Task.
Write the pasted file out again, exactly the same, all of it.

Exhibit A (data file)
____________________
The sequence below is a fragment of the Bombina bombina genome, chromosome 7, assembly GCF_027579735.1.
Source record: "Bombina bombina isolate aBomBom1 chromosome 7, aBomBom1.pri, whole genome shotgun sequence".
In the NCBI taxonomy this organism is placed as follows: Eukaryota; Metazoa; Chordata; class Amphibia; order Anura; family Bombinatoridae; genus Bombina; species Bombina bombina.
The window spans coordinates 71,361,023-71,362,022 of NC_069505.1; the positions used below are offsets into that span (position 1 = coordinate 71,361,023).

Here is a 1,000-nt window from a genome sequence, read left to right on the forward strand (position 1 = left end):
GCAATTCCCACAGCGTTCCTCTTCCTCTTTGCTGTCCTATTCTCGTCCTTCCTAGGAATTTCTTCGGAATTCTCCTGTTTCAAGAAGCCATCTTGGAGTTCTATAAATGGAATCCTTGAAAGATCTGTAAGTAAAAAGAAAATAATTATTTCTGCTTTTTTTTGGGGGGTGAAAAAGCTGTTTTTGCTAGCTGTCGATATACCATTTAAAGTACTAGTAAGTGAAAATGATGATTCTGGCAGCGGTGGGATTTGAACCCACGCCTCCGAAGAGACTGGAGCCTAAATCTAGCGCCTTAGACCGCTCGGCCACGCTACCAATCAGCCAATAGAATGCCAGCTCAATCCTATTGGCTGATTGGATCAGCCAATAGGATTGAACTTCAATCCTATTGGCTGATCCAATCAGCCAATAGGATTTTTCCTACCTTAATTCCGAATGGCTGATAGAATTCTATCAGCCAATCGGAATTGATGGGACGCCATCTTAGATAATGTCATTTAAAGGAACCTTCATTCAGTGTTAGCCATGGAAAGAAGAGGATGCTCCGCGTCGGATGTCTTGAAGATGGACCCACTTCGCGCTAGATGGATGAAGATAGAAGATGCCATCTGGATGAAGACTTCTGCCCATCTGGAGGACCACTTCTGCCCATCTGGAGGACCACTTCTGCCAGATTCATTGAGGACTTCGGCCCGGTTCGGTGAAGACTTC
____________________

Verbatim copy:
The sequence below is a fragment of the Bombina bombina genome, chromosome 7, assembly GCF_027579735.1.
Source record: "Bombina bombina isolate aBomBom1 chromosome 7, aBomBom1.pri, whole genome shotgun sequence".
In the NCBI taxonomy this organism is placed as follows: Eukaryota; Metazoa; Chordata; class Amphibia; order Anura; family Bombinatoridae; genus Bombina; species Bombina bombina.
The window spans coordinates 71,361,023-71,362,022 of NC_069505.1; the positions used below are offsets into that span (position 1 = coordinate 71,361,023).

Here is a 1,000-nt window from a genome sequence, read left to right on the forward strand (position 1 = left end):
GCAATTCCCACAGCGTTCCTCTTCCTCTTTGCTGTCCTATTCTCGTCCTTCCTAGGAATTTCTTCGGAATTCTCCTGTTTCAAGAAGCCATCTTGGAGTTCTATAAATGGAATCCTTGAAAGATCTGTAAGTAAAAAGAAAATAATTATTTCTGCTTTTTTTTGGGGGGTGAAAAAGCTGTTTTTGCTAGCTGTCGATATACCATTTAAAGTACTAGTAAGTGAAAATGATGATTCTGGCAGCGGTGGGATTTGAACCCACGCCTCCGAAGAGACTGGAGCCTAAATCTAGCGCCTTAGACCGCTCGGCCACGCTACCAATCAGCCAATAGAATGCCAGCTCAATCCTATTGGCTGATTGGATCAGCCAATAGGATTGAACTTCAATCCTATTGGCTGATCCAATCAGCCAATAGGATTTTTCCTACCTTAATTCCGAATGGCTGATAGAATTCTATCAGCCAATCGGAATTGATGGGACGCCATCTTAGATAATGTCATTTAAAGGAACCTTCATTCAGTGTTAGCCATGGAAAGAAGAGGATGCTCCGCGTCGGATGTCTTGAAGATGGACCCACTTCGCGCTAGATGGATGAAGATAGAAGATGCCATCTGGATGAAGACTTCTGCCCATCTGGAGGACCACTTCTGCCCATCTGGAGGACCACTTCTGCCAGATTCATTGAGGACTTCGGCCCGGTTCGGTGAAGACTTC